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2020 ANS Virtual Winter Meeting
November 16–19, 2020
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U.S. reactor technologies to be featured at IAEA conference
A virtual side event at the 64th General Conference of the International Atomic Energy Agency will spotlight U.S. reactor technologies. The free event, US Reactor Technologies: Flexible Energy Security for Real-World Challenges, will be held this Thursday, September 24, from 9:00 a.m. to 10:30 a.m. (EDT).
The event will highlight the capabilities of small modular reactors and other innovative reactors for addressing countries’ current needs. It will also examine anticipated challenges in the future, as well as underscore the need to act now.
The event is sponsored by the U.S. Department of Energy’s Office of Nuclear Energy. Advanced registration is required.
Thomas V. Holschuh, Wade R. Marcum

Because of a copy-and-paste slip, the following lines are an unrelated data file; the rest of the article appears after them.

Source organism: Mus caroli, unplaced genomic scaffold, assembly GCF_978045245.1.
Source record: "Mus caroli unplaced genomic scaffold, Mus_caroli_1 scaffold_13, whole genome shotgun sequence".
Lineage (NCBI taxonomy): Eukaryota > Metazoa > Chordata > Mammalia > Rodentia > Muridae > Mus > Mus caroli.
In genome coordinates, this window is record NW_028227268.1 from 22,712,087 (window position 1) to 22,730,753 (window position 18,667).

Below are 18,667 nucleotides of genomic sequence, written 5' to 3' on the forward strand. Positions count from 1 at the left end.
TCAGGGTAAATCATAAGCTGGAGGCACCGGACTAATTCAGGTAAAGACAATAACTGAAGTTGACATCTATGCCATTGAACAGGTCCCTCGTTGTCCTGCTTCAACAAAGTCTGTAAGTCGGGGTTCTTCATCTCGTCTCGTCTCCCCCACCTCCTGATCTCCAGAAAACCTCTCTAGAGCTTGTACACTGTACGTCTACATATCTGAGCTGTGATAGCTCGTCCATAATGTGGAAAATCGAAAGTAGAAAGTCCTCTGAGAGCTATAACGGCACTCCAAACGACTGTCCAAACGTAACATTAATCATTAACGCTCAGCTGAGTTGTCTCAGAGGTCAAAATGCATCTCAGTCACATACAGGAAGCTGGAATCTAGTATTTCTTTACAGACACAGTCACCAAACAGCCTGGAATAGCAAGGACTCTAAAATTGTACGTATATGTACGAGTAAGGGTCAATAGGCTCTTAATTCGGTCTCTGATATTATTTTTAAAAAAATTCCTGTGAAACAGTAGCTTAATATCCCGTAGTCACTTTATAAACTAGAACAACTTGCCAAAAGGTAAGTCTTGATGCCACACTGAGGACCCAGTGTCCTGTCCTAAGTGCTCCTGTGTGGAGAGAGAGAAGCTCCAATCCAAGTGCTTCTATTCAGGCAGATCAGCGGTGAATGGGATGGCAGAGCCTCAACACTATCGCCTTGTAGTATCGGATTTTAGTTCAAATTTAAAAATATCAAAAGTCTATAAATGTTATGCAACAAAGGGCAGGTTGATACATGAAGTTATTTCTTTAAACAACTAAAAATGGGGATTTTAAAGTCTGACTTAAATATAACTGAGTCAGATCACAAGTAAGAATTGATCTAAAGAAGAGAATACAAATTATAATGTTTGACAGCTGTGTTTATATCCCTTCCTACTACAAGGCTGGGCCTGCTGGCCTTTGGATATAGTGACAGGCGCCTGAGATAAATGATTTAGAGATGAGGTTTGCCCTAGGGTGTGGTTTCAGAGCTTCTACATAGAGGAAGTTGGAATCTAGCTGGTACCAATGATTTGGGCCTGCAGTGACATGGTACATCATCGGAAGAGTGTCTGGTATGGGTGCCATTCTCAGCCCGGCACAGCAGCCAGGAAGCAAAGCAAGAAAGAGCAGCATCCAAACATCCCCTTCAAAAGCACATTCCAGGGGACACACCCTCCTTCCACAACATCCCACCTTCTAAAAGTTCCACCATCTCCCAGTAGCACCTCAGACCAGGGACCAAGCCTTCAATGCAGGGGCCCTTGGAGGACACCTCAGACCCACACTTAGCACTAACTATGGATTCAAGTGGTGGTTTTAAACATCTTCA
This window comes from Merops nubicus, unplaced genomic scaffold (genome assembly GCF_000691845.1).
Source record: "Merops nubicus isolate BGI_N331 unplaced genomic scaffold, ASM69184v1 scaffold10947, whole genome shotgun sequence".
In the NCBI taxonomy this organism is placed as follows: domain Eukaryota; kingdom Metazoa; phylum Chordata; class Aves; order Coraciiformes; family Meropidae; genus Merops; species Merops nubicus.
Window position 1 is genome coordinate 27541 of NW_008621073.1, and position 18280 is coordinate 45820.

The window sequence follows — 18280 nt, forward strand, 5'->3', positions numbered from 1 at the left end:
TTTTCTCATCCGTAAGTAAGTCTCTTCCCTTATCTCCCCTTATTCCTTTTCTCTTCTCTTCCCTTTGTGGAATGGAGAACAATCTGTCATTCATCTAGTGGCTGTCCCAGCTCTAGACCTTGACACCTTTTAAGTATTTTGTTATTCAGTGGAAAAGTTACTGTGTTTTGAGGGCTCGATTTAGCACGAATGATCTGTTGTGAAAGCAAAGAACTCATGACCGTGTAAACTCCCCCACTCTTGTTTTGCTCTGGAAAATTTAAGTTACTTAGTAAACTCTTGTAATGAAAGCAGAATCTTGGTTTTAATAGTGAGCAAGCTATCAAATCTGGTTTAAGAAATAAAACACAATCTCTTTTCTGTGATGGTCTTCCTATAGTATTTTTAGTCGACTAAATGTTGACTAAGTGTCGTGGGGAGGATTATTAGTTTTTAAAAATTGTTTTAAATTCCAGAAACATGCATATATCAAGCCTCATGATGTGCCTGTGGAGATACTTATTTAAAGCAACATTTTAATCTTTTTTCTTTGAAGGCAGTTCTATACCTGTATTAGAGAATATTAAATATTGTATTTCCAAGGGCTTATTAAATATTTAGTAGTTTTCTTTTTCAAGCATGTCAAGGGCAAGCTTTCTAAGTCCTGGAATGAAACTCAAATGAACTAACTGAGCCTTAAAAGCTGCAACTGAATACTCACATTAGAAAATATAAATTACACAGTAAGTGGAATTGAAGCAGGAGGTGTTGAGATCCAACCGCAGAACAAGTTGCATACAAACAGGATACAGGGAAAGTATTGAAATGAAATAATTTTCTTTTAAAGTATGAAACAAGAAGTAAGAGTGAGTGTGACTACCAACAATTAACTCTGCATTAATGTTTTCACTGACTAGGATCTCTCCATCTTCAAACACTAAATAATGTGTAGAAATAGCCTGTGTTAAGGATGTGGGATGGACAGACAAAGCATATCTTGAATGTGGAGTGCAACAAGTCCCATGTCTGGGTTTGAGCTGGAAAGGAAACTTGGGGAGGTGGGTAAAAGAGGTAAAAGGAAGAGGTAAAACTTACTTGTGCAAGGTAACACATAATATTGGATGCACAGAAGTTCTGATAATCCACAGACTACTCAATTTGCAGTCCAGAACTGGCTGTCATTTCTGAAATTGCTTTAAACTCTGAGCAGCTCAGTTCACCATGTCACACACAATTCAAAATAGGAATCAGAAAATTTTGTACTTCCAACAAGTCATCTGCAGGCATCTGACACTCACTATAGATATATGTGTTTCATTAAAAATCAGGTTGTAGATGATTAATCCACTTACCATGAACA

Nuclear Technology | Volume 206 | Number 3 | March 2020 | Pages 428-434
Technical Paper | dx.doi.org/10.1080/00295450.2019.1640515
Articles are hosted by Taylor and Francis Online.
Recently, techniques for qualitative inspections of spent fuel using Cherenkov light have advanced the International Atomic Energy Agency’s ability to perform defect verification measurements following discharge of the fuel from the reactor. Unfortunately, these measurements are limited in their value for safeguards and nuclear material accountancy since they do not quantify the fissile material quantities and cannot characterize a reactor during operations. The Cherenkov Radiation Assay for Nuclear Kinetics (CRANK) system has been devised to quantify the fissile material in the Oregon State TRIGA Reactor (OSTR) during two or more reactor pulses through the measurement of Cherenkov light. The results from the OSTR experiments have shown that the CRANK system is capable of determining the ratio of reactor kinetics parameters (RKP) through the measurement of Cherenkov light in an assay of a research reactor capable of pulsing. There exists excellent agreement between the declared value of the RKP ratio in the OSTR Final Safety Analysis Report and four separate reactor pulse comparisons using the CRANK system. Future applications of the CRANK system can provide independent determination of a pulsing research reactor with an unknown RKP ratio.